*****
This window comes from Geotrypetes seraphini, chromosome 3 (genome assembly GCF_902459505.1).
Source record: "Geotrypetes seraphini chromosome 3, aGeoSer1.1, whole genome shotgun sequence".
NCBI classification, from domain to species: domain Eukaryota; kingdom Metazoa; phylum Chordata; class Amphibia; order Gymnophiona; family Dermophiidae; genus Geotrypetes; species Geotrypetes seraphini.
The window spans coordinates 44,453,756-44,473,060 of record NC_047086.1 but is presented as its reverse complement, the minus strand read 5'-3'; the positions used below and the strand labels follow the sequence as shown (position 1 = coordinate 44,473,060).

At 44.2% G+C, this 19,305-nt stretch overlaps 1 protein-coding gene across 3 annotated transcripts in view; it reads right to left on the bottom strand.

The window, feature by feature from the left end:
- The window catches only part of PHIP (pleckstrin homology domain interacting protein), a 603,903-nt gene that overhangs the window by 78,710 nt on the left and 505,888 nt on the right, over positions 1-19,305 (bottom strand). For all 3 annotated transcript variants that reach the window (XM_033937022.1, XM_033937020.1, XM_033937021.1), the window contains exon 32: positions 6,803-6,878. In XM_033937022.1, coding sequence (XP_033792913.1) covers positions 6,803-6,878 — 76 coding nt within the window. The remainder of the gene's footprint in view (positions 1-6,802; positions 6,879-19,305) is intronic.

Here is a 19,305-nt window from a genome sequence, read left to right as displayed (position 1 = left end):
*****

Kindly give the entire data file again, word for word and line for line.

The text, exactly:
This window comes from Geotrypetes seraphini, chromosome 3 (genome assembly GCF_902459505.1).
Source record: "Geotrypetes seraphini chromosome 3, aGeoSer1.1, whole genome shotgun sequence".
NCBI classification, from domain to species: domain Eukaryota; kingdom Metazoa; phylum Chordata; class Amphibia; order Gymnophiona; family Dermophiidae; genus Geotrypetes; species Geotrypetes seraphini.
The window spans coordinates 44,453,756-44,473,060 of record NC_047086.1 but is presented as its reverse complement, the minus strand read 5'-3'; the positions used below and the strand labels follow the sequence as shown (position 1 = coordinate 44,473,060).

At 44.2% G+C, this 19,305-nt stretch overlaps 1 protein-coding gene across 3 annotated transcripts in view; it reads right to left on the bottom strand.

The window, feature by feature from the left end:
- The window catches only part of PHIP (pleckstrin homology domain interacting protein), a 603,903-nt gene that overhangs the window by 78,710 nt on the left and 505,888 nt on the right, over positions 1-19,305 (bottom strand). For all 3 annotated transcript variants that reach the window (XM_033937022.1, XM_033937020.1, XM_033937021.1), the window contains exon 32: positions 6,803-6,878. In XM_033937022.1, coding sequence (XP_033792913.1) covers positions 6,803-6,878 — 76 coding nt within the window. The remainder of the gene's footprint in view (positions 1-6,802; positions 6,879-19,305) is intronic.

Here is a 19,305-nt window from a genome sequence, read left to right as displayed (position 1 = left end):